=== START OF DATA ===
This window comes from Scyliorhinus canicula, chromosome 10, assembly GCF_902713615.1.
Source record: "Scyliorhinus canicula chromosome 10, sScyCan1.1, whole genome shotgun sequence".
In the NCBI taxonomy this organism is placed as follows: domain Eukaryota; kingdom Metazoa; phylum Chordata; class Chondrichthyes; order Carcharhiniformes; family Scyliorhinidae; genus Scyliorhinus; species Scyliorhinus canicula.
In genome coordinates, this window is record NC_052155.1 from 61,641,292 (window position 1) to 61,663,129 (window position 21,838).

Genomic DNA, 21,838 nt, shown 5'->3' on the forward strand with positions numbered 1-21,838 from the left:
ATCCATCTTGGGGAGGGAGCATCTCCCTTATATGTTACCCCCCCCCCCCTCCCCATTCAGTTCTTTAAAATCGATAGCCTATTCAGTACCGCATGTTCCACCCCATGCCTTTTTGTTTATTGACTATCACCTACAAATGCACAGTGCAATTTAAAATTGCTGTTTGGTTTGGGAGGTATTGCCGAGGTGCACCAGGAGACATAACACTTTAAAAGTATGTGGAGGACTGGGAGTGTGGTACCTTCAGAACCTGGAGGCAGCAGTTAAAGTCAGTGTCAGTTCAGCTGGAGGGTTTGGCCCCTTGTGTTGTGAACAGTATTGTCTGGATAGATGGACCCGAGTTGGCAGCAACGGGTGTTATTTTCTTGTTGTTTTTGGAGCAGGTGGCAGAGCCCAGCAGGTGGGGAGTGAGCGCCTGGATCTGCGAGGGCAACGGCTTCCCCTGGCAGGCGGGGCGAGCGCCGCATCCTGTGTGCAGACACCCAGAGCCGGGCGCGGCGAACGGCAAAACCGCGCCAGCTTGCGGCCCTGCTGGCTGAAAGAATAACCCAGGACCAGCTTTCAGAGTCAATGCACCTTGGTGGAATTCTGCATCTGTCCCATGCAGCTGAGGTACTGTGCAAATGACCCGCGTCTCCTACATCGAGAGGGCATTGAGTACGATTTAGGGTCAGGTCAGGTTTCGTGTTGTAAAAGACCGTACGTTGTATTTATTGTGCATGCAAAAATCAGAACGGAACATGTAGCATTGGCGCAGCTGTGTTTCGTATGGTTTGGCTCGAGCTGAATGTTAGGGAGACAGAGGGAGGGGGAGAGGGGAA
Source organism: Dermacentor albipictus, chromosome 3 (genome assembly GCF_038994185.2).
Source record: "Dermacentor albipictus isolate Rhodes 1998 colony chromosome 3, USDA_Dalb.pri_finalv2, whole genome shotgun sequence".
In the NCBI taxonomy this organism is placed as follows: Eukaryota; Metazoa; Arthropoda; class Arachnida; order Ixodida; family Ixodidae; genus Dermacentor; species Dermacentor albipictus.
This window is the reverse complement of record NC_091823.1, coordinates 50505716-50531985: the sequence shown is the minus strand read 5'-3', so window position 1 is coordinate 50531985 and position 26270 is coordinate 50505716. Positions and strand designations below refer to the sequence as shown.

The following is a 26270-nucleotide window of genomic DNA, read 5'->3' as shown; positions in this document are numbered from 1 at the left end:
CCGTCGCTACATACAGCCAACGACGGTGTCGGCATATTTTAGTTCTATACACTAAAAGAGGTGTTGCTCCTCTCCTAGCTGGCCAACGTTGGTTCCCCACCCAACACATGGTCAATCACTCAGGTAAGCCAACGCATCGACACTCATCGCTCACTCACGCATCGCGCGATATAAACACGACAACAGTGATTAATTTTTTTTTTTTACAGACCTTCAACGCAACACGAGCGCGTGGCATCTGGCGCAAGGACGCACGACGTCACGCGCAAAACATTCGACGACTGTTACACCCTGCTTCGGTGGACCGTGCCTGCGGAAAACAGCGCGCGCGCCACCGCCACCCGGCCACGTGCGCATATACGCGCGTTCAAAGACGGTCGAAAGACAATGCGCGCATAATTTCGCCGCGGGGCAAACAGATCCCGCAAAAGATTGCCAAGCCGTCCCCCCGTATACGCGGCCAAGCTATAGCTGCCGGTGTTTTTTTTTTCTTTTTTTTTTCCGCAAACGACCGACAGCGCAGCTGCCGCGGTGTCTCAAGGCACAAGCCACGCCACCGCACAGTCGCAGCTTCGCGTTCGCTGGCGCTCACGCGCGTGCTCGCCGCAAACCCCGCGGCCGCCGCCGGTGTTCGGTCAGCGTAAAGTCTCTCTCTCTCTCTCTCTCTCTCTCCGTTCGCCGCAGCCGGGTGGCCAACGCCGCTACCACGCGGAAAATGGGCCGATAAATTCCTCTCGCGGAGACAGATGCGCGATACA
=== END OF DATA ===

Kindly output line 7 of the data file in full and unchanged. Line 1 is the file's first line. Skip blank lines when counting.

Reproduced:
Source organism: Dermacentor albipictus, chromosome 3 (genome assembly GCF_038994185.2).